The key physics in play here is twofold. Absent other forces, the two objects undergo the exact same acceleration in free fall, and so will fall at the same rate. With no air in the tube, the only force acting on them is gravity, which pulls downward on each object proportional to its mass.
However, when air is in the tube, there is a second force involved: air resistance.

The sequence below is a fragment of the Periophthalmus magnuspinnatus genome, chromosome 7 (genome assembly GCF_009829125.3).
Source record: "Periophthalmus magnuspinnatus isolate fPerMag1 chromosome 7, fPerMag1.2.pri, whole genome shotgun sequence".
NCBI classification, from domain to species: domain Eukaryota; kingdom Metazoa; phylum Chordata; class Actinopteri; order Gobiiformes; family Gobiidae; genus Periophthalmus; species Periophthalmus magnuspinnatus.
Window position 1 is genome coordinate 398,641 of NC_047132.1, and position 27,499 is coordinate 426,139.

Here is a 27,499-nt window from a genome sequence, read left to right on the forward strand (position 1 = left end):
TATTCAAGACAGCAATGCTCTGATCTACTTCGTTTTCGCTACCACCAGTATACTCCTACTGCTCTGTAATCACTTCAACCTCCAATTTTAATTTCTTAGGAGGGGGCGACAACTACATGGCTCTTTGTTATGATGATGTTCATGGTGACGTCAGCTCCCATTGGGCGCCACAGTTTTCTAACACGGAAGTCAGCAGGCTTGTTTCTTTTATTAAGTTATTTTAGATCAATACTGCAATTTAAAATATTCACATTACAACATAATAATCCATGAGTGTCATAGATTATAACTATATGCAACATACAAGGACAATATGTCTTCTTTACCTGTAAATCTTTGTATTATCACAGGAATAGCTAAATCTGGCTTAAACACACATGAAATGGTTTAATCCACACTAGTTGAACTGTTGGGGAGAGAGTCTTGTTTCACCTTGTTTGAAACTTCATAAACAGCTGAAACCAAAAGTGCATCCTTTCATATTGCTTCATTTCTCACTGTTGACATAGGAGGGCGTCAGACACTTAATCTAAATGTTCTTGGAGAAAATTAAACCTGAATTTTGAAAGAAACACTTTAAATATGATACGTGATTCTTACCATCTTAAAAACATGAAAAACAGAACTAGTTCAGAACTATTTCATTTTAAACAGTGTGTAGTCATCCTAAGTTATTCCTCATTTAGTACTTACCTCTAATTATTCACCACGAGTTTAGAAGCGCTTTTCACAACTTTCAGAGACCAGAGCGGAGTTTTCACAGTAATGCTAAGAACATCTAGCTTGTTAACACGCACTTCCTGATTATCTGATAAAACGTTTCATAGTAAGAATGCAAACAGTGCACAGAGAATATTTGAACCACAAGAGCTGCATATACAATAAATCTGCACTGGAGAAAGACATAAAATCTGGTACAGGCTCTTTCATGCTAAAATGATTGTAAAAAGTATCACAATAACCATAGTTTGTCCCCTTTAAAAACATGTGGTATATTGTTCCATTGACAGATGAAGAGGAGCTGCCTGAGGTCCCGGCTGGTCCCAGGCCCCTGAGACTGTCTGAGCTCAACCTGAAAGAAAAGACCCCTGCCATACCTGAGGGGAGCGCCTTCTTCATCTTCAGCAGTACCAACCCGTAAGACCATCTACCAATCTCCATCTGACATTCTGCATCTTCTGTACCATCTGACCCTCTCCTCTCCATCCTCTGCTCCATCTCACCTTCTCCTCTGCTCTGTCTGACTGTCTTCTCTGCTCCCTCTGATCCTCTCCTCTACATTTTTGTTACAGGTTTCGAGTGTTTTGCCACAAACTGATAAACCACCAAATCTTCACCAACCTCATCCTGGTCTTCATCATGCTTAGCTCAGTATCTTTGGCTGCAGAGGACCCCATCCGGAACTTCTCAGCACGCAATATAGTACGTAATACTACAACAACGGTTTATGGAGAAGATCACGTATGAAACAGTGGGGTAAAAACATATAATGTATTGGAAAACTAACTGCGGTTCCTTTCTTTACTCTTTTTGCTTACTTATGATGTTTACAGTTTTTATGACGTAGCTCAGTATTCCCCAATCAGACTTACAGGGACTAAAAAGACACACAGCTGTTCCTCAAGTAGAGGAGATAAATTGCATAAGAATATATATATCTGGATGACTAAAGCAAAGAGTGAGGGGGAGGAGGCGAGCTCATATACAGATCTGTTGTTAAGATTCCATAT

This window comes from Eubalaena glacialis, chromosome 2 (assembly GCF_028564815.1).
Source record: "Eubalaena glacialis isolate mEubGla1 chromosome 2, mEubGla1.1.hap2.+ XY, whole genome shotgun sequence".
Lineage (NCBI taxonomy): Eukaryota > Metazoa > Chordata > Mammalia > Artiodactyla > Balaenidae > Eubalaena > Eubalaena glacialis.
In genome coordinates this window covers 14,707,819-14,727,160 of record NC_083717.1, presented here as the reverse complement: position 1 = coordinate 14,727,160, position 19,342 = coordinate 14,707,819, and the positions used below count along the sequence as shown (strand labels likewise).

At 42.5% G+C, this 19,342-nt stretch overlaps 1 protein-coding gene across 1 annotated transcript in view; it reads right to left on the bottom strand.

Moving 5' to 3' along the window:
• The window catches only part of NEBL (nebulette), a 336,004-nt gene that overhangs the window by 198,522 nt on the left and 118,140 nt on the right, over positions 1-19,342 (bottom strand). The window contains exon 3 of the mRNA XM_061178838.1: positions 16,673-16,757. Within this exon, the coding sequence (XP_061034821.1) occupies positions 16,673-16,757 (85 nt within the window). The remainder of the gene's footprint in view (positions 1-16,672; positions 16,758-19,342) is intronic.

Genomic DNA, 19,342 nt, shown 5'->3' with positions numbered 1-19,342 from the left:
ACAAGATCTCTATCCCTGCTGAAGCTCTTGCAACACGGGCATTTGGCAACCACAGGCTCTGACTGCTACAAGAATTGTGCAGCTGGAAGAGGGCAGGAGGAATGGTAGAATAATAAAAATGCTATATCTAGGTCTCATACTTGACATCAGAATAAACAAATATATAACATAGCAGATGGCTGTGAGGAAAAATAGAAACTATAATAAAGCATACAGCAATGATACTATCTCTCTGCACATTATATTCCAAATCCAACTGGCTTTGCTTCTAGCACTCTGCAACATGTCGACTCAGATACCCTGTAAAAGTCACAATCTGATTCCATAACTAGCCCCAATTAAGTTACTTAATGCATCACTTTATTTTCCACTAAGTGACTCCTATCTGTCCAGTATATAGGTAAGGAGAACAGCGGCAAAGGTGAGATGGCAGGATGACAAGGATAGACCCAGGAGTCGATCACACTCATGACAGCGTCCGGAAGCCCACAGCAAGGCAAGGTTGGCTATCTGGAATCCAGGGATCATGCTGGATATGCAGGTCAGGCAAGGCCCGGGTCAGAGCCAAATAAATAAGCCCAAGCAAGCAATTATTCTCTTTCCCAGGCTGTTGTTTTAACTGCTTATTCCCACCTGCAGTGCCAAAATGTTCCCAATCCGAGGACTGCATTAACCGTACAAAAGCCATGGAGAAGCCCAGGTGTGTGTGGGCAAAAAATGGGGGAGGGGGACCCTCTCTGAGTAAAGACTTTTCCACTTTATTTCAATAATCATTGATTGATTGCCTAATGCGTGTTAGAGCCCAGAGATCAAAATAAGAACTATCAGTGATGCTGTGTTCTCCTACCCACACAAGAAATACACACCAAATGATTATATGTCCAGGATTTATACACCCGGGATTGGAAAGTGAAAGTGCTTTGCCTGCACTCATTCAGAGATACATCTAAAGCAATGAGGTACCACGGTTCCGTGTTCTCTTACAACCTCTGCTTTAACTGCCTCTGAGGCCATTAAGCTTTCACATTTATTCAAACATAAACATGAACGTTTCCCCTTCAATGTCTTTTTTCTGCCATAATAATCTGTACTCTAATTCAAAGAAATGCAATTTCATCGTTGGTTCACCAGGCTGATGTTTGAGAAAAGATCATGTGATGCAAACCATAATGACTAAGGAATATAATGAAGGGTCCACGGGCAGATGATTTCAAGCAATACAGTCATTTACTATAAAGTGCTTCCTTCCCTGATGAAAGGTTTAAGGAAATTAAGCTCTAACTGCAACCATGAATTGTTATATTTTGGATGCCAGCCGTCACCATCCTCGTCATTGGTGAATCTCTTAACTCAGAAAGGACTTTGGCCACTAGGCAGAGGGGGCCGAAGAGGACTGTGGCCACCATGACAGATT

The force of air resistance pushes upwards on the falling objects. It depends on two factors: the surface area of the falling object, and its velocity. So the faster they fall, the more resistance they face from the air. But recall that the force of gravity is proportional to the mass of the object, and the net acceleration of an object is the result of the sum of the forces acting on it. So if two objects have similar surface area, but one has a higher mass, then the higher mass one experiences a larger downward force than the other, while air resistance will exert close to the same upward force on both, and so the heavier object then has a greater acceleration. And that’s what we see when the tube is full of air – the more massive disc falls faster than the less massive feather. Take away the air and the force of air resistance, and they fall together!Also see demonstration C4-33 a similar but larger demonstration for use in lecture halls.